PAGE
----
Johnny Depp was having his very own take-your-daughter-to-work day. For months he had been commuting from the set of Charlie and the Chocolate Factory near London to see his family—Lily-Rose, 5, Jack, 2, and their mom, his longtime companion, Vanessa Paradis, 31—at their retreat on the French Riviera. Every weekend was the same, says producer Richard Zanuck: On Friday after work Depp took a two-hour flight to Nice followed by a two-hour drive to the family house in a tiny French village, then headed back to London again every Sunday night. The trip never wore him out. “Monday morning he’d be all smiles and say, ‘I just had the greatest time with my family,’” says Zanuck. “It seemed to refresh him.” But he brought the family to England for the last month of shooting. And nothing could quite compare to the charge he got bringing Lily-Rose to the set on Nov. 9. As Zanuck explains, “He wanted her to see him playing with the Oompa Loompas.”
Talk about perks. Less than a year after Hollywood’s sweetly scruffy outsider was nominated for a Best Actor Oscar for the $654 million-grossing Pirates of the Caribbean, Depp, 41, is once again riding high on a wave of good fortune. There’s Oscar buzz about his role as Peter Pan author J.M. Barrie in Finding Neverland. And there’s Depp’s deep contentment with family life—a life that now includes a recently purchased private island in the Caribbean where he can watch Paradis, an actress and model, play with their two children. “One of the most beautiful things in the world,” Depp told Oprah Winfrey on Nov. 2, “is seeing a mommy with her kids. There’s nothing more beautiful, nothing more sublime.” Though the ability to name your movie after years of being known as the coolest guy nobody goes to see (“Box office poison,” Miramax chief Harvey Weinstein said of his colleagues’ take on Depp before Pirates) is pretty darn good. Depp has signed on to make two Pirates sequels—but also The Diving Bell and the Butterfly, the true story of a French editor who suffered a paralytic stroke and dictated a memoir by blinking his eye. These days, he picks films based primarily on their appeal to his “kiddies.” As he told Le Parisien writer Alain Grasset, a longtime friend of Paradis’s, he wants his children to “be proud,” says Grasset, “and say, ‘Dad did good work for a while.’” Work like his heartwarming—and wrenching—turn in Neverland as the eccentric Barrie, who befriends the young sons of a widow (Kate Winslet) and finds inspiration for Peter Pan. “Johnny is at the pinnacle of his career,” says Weinstein, who was an executive producer on Neverland and has worked with Depp on Dead Man, Chocolat and Once Upon a Time in Mexico. “He is the most versatile actor in the industry. He is a leading man, a character actor, and he has the courage of his convictions.”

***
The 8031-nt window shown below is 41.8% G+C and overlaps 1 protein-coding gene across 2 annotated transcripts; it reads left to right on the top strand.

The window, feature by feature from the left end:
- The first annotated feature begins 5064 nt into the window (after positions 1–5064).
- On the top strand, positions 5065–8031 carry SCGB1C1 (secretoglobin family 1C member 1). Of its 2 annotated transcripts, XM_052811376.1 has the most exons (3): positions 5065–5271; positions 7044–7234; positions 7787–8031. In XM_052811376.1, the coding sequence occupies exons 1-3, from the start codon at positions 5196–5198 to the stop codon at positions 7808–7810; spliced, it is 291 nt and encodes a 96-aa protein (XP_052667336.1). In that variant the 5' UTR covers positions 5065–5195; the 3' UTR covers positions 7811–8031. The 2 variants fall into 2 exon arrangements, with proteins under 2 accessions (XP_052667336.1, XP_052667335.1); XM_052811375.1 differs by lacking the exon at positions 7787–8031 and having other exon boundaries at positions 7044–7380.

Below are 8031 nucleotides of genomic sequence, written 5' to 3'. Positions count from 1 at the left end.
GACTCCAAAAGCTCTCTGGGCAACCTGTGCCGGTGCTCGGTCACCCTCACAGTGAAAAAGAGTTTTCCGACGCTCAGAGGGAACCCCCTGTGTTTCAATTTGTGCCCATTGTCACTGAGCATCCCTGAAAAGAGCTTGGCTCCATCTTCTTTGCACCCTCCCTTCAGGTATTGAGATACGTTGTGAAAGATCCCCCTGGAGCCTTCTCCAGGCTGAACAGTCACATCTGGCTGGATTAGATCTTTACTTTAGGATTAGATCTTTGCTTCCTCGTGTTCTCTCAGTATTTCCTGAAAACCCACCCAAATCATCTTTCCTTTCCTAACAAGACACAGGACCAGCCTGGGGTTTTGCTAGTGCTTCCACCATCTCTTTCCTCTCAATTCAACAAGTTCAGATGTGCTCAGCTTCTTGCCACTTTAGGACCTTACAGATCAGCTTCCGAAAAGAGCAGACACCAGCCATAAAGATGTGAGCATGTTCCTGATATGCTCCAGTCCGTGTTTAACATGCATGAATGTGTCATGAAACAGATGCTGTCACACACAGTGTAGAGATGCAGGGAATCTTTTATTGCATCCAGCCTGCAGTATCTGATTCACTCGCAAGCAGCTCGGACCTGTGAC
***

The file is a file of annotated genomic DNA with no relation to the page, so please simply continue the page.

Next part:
That extends to his curious sense of style. PEOPLE’S Sexiest Man Alive, 2003, has never feared disgruntled looks from those who do not get his scruffy fashion sense—from his trademark old hats to his tattoos to a pair of boots “he’s had since I’ve met him,” says his longtime friend Jim Jarmusch, his director on 1995’s Dead Man. “Johnny’s a kind of strange tribal guy. He has little superstitions, and things that are comforting to him become his friends. Those boots are his good friends.” What Depp has feared, on the other hand, is the fame that for many years left him—as he recently put it—“freaked out.” In the opinion of Lasse Hallström, his friend and director on the 1993 drama What’s Eating Gilbert Grape, his choice of eccentric roles in offbeat films has been a form of “hiding.”
As, no doubt, were the antics that made headlines in the ‘80s and ‘90s—partying all night at his LA. club Viper Room and dating a string of beauties (Sherilyn Fenn, Winona Ryder, Kate Moss). But for the kid from Owensboro, Ky., some trademark goofing off is just a product of his inner child. Or adolescent. Among his buddies, says his Pirates costar Orlando Bloom, Depp is well-known for a sophomoric sense of humor evident as early as Gilbert Grape, when “Johnny was hell-bent on trying to give [19-year-old costar Leonardo DiCaprio] disgusting things to smell so he would throw up,” recalls Hallstrom with a laugh. A decade later, Depp still had a taste for mischief on the London set of Neverland. During one formal dinner scene calling for the kids to giggle nervously, he set the mood with a whoopee cushion. “Johnny was wonderful with the children,” says Weinstein, “playing pranks, being funny with them and relaxing them. And, yes, he is a big believer in the fart machine.”